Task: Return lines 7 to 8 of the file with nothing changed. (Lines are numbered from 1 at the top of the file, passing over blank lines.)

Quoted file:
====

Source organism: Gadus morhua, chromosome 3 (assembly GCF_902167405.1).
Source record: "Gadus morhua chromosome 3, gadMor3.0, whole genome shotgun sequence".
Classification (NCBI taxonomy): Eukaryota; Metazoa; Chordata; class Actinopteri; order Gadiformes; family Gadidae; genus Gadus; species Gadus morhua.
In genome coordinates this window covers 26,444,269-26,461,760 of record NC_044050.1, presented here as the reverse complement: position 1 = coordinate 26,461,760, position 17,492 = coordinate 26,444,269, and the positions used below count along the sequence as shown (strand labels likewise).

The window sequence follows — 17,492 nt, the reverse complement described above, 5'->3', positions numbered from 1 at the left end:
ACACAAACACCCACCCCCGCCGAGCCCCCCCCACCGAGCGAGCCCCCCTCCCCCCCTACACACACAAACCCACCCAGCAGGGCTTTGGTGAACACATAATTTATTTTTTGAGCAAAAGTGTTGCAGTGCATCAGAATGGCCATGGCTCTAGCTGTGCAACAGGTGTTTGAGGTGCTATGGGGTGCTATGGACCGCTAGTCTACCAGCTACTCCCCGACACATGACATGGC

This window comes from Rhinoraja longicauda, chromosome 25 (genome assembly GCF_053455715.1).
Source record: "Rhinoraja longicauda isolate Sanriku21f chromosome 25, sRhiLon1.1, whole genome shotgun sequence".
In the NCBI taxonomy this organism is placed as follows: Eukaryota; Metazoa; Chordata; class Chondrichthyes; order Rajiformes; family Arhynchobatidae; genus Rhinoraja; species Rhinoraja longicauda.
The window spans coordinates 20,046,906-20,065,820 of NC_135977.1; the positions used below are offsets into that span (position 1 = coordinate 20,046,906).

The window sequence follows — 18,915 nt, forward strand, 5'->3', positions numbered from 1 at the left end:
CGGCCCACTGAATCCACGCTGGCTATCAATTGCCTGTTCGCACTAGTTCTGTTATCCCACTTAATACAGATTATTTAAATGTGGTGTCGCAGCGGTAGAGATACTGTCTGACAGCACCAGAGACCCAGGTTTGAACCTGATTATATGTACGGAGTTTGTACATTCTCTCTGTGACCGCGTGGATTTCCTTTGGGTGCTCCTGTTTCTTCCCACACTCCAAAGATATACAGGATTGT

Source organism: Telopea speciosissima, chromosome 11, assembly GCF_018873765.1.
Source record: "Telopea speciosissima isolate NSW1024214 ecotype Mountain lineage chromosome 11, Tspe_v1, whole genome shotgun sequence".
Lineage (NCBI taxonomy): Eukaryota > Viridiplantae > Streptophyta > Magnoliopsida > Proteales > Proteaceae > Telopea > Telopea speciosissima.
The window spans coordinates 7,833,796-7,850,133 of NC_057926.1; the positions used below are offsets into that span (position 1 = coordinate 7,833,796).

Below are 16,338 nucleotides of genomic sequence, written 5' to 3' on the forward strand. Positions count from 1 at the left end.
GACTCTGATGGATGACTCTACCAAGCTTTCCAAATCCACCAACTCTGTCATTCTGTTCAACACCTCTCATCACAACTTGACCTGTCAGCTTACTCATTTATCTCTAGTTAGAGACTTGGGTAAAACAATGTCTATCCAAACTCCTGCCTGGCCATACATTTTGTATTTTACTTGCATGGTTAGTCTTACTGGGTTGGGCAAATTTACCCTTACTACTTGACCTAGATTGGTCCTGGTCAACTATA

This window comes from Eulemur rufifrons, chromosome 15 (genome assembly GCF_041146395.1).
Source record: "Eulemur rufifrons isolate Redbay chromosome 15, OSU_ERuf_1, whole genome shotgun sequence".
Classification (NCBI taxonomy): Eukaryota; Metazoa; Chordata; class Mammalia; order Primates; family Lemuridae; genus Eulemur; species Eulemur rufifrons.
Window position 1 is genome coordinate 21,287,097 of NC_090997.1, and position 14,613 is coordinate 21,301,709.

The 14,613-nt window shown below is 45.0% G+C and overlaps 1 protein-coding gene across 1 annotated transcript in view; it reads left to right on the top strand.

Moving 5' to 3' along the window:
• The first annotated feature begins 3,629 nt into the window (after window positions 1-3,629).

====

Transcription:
This window comes from Rhinoraja longicauda, chromosome 25 (genome assembly GCF_053455715.1).
Source record: "Rhinoraja longicauda isolate Sanriku21f chromosome 25, sRhiLon1.1, whole genome shotgun sequence".